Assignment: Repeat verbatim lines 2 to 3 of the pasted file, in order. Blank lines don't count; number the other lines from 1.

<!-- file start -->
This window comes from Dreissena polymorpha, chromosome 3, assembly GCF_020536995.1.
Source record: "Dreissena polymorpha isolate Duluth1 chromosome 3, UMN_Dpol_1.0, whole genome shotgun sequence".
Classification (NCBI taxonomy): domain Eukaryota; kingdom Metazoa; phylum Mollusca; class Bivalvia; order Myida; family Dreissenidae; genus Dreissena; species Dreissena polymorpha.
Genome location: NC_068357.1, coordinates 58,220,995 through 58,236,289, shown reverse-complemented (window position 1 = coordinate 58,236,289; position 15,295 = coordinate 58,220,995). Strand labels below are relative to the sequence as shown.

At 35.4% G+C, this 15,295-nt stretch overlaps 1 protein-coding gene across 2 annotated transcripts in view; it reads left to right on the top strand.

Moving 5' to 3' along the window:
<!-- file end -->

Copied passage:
Source record: "Dreissena polymorpha isolate Duluth1 chromosome 3, UMN_Dpol_1.0, whole genome shotgun sequence".
Classification (NCBI taxonomy): domain Eukaryota; kingdom Metazoa; phylum Mollusca; class Bivalvia; order Myida; family Dreissenidae; genus Dreissena; species Dreissena polymorpha.